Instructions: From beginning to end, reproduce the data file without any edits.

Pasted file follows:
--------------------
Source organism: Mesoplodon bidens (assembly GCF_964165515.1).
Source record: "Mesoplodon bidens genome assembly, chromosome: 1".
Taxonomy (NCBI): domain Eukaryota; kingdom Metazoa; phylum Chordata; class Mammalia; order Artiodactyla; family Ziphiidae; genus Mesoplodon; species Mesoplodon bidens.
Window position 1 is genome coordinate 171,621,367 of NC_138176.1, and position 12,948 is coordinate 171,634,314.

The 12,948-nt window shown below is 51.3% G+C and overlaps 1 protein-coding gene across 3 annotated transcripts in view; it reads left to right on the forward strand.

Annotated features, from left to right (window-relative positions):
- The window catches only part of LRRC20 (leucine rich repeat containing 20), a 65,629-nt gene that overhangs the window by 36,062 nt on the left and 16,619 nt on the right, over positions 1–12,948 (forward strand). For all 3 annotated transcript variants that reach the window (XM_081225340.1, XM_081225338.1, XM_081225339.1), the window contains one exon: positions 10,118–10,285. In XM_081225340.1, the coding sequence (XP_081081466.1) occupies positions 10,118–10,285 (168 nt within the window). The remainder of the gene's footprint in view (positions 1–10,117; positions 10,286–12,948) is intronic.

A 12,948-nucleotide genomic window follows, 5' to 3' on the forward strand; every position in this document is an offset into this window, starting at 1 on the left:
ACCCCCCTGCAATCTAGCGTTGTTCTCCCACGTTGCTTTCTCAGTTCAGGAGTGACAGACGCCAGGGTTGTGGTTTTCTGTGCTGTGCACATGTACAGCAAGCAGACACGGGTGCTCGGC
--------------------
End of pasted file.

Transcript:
Source organism: Mesoplodon bidens (assembly GCF_964165515.1).
Source record: "Mesoplodon bidens genome assembly, chromosome: 1".
Taxonomy (NCBI): domain Eukaryota; kingdom Metazoa; phylum Chordata; class Mammalia; order Artiodactyla; family Ziphiidae; genus Mesoplodon; species Mesoplodon bidens.
Window position 1 is genome coordinate 171,621,367 of NC_138176.1, and position 12,948 is coordinate 171,634,314.

The 12,948-nt window shown below is 51.3% G+C and overlaps 1 protein-coding gene across 3 annotated transcripts in view; it reads left to right on the forward strand.

Annotated features, from left to right (window-relative positions):
- The window catches only part of LRRC20 (leucine rich repeat containing 20), a 65,629-nt gene that overhangs the window by 36,062 nt on the left and 16,619 nt on the right, over positions 1–12,948 (forward strand). For all 3 annotated transcript variants that reach the window (XM_081225340.1, XM_081225338.1, XM_081225339.1), the window contains one exon: positions 10,118–10,285. In XM_081225340.1, the coding sequence (XP_081081466.1) occupies positions 10,118–10,285 (168 nt within the window). The remainder of the gene's footprint in view (positions 1–10,117; positions 10,286–12,948) is intronic.

A 12,948-nucleotide genomic window follows, 5' to 3' on the forward strand; every position in this document is an offset into this window, starting at 1 on the left:
ACCCCCCTGCAATCTAGCGTTGTTCTCCCACGTTGCTTTCTCAGTTCAGGAGTGACAGACGCCAGGGTTGTGGTTTTCTGTGCTGTGCACATGTACAGCAAGCAGACACGGGTGCTCGGC